Author Archives: Michael Gakuran
Learning to drive is an expensive and time-consuming process in most countries, but perhaps especially so for the foreigner living in Japan. Many people visiting Japan will eventually find themselves needing to take a driving test in order to drive here – even if they already hold a valid licence from their home country. The […]
Otherwise known as the ‘Anti-Zombie Fortress’ on the internet, this distinctive haikyo location can be found in Fukuoka. The Winding Tower is housed inside a public park and surrounded by a standard perimeter fence, so it’s easily accessible to everyone, including explorers.
Olympus is currently firing up consumer interest with its latest product, the OM-D E-M5. I wrote a brief preview when it was announced last week, after days of tantalising leaks and have found myself rather more interested in the camera than I first thought I would be. Today I went down to Nagoya where Olympus […]
The new Olympus OM-Digital EM-5 has just been officially announced. It hasn’t been long since I did a field test for the E-P3, but I’ve been following the rumours and leaks about the E-M5 for some time now, and the new micro 4/3 camera is shaping up to be quite a beast! I’ll be continually […]
Although rather late, I’ve been quietly contemplating what I should aim for in the Year of the Dragon. I always set vague resolutions for the new year and never really accomplish much because of it. So, I figure making some sort of announcement and written record of my goals might help me to properly focus […]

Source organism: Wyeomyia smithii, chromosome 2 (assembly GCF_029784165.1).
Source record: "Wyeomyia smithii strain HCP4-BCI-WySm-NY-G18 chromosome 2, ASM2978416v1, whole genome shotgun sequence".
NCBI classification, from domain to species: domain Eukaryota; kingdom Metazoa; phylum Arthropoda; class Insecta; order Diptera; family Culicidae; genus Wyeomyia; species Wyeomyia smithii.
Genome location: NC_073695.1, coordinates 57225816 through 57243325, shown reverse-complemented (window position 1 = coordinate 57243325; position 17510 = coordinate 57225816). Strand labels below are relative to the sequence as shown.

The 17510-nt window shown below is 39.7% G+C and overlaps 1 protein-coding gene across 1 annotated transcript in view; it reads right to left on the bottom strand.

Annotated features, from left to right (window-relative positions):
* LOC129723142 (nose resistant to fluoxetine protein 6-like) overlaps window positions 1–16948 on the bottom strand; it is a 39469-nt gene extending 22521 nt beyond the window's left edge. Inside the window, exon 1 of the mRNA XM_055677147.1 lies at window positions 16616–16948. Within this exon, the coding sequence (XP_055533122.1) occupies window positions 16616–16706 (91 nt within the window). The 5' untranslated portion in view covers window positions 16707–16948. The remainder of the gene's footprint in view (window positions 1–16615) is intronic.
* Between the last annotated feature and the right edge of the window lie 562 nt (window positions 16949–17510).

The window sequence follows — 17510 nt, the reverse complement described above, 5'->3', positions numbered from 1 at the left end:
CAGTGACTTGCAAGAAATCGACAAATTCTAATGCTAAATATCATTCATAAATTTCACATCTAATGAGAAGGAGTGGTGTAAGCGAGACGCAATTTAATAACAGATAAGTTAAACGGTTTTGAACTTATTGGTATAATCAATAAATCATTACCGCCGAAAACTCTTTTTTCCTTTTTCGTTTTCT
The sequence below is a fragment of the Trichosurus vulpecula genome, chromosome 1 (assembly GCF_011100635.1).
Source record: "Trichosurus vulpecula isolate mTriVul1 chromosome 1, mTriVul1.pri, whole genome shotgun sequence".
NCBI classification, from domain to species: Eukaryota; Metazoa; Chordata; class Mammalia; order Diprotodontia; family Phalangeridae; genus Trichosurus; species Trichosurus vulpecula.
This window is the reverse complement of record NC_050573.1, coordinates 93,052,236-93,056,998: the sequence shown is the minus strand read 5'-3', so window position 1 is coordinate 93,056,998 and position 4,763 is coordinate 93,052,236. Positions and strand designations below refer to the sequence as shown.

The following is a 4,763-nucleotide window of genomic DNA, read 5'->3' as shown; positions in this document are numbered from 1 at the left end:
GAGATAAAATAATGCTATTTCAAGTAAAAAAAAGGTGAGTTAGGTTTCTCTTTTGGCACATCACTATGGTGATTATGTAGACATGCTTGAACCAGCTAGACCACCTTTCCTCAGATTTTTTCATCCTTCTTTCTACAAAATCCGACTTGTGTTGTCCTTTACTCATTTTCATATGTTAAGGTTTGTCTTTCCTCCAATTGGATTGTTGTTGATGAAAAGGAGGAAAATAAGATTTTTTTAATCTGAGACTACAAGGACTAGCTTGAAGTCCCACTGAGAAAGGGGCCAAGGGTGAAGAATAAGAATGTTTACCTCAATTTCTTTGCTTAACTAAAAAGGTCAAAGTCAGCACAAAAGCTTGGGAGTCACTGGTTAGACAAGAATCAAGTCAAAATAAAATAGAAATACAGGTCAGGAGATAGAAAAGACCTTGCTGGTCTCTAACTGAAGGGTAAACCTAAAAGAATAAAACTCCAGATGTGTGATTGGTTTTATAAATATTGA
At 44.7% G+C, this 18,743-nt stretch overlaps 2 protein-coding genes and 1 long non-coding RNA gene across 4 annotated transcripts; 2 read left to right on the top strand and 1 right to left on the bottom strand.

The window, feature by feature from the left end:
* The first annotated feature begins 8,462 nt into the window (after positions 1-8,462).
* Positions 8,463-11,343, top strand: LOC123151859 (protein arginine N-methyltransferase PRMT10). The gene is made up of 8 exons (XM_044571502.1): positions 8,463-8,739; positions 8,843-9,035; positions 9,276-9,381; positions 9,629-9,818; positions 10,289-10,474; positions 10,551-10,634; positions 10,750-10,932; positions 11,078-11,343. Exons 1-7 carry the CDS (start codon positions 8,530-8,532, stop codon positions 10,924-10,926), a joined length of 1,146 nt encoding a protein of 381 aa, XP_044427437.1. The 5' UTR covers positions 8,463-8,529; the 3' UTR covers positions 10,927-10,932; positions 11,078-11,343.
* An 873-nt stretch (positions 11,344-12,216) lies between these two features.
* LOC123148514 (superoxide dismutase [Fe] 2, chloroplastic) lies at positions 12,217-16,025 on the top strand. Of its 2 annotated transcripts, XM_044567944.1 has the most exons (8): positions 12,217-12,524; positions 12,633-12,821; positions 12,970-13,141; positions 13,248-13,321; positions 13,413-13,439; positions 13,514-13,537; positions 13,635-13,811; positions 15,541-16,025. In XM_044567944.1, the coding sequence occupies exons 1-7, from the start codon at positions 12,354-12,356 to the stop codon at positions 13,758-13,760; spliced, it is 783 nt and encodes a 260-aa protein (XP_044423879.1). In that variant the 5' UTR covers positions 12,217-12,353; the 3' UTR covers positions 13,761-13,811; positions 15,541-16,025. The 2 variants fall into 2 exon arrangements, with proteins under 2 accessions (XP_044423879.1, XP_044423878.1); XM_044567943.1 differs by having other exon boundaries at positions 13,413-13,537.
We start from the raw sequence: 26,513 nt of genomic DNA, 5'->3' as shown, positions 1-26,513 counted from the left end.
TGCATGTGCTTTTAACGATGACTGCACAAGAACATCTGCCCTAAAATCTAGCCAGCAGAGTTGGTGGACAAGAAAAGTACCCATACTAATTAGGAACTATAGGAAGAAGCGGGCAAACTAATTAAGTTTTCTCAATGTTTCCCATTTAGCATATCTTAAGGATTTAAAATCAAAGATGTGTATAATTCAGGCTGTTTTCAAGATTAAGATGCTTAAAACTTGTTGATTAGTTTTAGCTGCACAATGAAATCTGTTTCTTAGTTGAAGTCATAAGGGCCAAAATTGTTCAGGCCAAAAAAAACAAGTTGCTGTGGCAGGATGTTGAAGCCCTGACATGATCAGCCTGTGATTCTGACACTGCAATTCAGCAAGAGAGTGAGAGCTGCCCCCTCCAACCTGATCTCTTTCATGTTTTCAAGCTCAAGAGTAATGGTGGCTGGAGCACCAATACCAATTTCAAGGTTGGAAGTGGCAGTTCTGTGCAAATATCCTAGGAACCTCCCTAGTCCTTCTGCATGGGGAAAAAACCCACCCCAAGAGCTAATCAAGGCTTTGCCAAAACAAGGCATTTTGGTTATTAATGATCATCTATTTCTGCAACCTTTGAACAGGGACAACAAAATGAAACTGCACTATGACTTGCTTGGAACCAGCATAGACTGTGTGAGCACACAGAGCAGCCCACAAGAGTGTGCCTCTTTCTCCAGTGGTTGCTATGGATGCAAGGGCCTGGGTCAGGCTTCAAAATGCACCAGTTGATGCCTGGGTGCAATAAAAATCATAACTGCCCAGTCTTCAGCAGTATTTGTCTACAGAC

The online photography magazine f11 contacted me recently requesting an interview about my haikyo travels and urban explorations. The article touches on some of the deeper, philosophical aspects of urbex as well as notes about how I post-process my images and the safety of visiting abandoned locations.
Publisher Jiyu Kokuminsha is right on time with its annual release of the top 60 Japanese buzzwords. The words are listed in no set order, but aim to reflect the major trends and events that shaped 2011. A panel of judges will debate the top 10 keywords for this year and announce them on 1st […]
The ruins and haikyo aficionado in me couldn’t resist making a post about Tokyo Genso‘s fabulous art depicting post-apocalyptic Japan. The illustrations have a breathtaking otherworldly quality that perfectly capture the sort of scenes I regularly come across while exploring ruins, albeit of course, on a much grander and majestic scale.